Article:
Originally Posted by RfromRMC
A bisexual man I know explained it to me as this:
Bisexual means two-- you like biological men and women.
Pansexual means a gamut--you like men, women, and anything in between. I.e., androgynous, transgendered, intersex, etc etc.
So he says he identified as bisexual and not pansexual because he "likes his men very much manly and his women very much womanly". (His words, not mine.)
So that's what I've been assuming since.
Using the definition of bisexual like that though sadly does send a very transfobic message (also a bit mysognistic (sp?) and perhaps even misandryc (sp?)), even if it is unintentional on the part of the person who uses the bisexual definition like that. It might not be intentional but the underlining patriarchical (sp?)cultural baggage for that kind of definition for bisexual gives unintentionally a very negative and rigid message within it.
If you define bisexual as someone who is attracted to biological
men and women, with the add on of only manly macho men and womanly feminine women, then you are defining to others (and other bisexuals) whether you meant to or not what makes a real man and a real woman.
With a bisexual definition like that a real man
is someone who is born as a cis-gendered male and who is butch, strong, stereotypically masculine and macho and a real woman
is also only someone who is born as a cis-gendered female who is stereotypically feminine, soft, sweet ect.
A definition of bisexual like that basically unintentionally rigidly defines and labels for others what makes a real man and a woman. It wipes out for others a bit more flexible fluid defining of gender.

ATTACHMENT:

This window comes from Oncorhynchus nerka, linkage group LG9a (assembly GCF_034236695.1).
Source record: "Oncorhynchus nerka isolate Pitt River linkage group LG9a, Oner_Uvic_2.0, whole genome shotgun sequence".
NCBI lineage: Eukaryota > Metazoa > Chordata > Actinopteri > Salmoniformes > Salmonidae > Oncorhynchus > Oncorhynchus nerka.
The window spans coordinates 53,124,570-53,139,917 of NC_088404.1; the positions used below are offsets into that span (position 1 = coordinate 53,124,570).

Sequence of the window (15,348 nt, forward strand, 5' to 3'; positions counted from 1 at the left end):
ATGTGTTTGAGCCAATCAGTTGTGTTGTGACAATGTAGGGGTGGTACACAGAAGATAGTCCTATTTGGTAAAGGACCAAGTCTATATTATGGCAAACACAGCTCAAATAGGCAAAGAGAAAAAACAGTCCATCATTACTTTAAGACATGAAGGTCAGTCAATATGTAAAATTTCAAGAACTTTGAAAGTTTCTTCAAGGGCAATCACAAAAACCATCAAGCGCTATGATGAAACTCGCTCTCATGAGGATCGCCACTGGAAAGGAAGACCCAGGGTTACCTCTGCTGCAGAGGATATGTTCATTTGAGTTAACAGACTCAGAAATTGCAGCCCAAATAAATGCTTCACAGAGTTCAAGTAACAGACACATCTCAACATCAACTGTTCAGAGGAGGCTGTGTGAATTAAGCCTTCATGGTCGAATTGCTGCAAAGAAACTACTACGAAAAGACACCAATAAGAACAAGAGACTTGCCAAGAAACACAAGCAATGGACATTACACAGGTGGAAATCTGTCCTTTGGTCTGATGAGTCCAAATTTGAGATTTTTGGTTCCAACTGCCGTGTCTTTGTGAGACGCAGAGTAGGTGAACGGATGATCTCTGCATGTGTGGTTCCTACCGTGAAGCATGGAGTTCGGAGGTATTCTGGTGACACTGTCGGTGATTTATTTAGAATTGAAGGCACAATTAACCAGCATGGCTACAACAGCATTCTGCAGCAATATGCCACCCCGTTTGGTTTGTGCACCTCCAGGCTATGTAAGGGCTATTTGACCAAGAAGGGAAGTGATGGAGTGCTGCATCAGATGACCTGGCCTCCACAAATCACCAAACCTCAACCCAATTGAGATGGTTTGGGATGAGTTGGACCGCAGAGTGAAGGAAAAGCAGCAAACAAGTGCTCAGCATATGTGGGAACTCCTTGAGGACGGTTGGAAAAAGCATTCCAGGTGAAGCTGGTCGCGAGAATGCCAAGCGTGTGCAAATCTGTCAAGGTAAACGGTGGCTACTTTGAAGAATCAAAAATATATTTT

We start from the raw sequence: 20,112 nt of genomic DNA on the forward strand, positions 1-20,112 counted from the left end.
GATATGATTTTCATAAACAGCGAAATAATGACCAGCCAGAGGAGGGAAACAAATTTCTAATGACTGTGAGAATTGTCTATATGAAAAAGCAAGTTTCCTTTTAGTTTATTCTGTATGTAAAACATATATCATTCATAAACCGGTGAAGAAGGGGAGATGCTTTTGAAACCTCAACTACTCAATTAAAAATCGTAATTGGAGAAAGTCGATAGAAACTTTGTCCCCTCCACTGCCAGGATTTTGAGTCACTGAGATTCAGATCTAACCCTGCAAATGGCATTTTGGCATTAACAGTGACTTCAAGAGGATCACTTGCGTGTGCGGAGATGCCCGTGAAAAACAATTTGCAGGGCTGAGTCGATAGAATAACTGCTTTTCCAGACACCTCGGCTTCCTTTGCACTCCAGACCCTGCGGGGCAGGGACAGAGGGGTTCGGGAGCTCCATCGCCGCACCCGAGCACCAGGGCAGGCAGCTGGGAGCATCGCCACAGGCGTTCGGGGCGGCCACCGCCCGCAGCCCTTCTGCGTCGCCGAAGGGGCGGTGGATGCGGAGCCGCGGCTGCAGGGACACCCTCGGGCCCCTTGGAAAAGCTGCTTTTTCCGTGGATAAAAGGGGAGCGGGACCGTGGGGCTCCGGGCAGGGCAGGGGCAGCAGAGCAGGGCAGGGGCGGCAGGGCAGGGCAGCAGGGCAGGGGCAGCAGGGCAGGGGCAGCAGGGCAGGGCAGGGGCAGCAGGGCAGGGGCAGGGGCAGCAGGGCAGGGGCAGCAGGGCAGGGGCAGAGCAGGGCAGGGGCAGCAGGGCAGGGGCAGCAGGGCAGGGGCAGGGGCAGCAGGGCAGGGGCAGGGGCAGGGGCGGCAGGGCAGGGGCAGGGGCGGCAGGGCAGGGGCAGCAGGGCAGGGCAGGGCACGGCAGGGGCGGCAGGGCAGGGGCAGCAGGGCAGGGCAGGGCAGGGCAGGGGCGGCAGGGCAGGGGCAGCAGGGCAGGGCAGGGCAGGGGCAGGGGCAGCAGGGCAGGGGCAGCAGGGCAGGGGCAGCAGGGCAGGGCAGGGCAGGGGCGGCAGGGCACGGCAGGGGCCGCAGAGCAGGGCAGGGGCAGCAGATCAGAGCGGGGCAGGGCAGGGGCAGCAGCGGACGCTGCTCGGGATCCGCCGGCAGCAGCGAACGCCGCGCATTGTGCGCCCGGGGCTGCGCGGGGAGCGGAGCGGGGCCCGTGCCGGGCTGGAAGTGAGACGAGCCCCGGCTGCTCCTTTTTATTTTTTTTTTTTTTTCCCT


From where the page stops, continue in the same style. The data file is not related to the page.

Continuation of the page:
For example a definition of bisexual like that (only biologically born cis-gendered manly men and womanly women) excludes the existence and even a possibility of there being other bisexuals who are attracted to for example tomboyish women and androgynous looking men, because by definition like that tomboyish women (cis-gendered or not) are not womanly & feminine enough and androgynous looking men (cis-gendered or not) are not manly and macho enough. You are implying for other bisexuals that they must be gender confused in their attractions or label them as pansexuals, even if they don't feel the label sticks for them.
A definition like that basically implies that everyone who doesn't fallow a rigid patriarchic (sp?) stereotypical their born biological sex gender behavior code is not a real
man or a woman. That anything outside of the stereotypical gender parameters must be a gender confused person. That is the kind of strictly labeling negative and limiting message a person sends out without meaning to if they use a definition of bisexual like that.
Instead it is preferable to use a definition of bisexual is someone who is attracted to both genders
. And that's it! Without adding any other of biological sex or stereotypical manly men and womanly women to the definition. That way you don't define for others and send out a message of what makes for a real man or a woman.
When you define bisexual as someone who is attracted to both males and females without adding anything to the definition you will give people of both genders some breathing room to be simply men and women without labeling them in to boxes or telling them they are gender confused. Gender makes what is between your ears and not what is between your legs.
Pansexual would still be a needed term, because even with a definition of bisexual as simply someone who is attracted to both genders without any add ons, there still would be people who don't subscribe to any gender definition whatever their biological sex is.
Sorry for the rambling and bad spelling. Hopefully I was coherent. English is not my first language.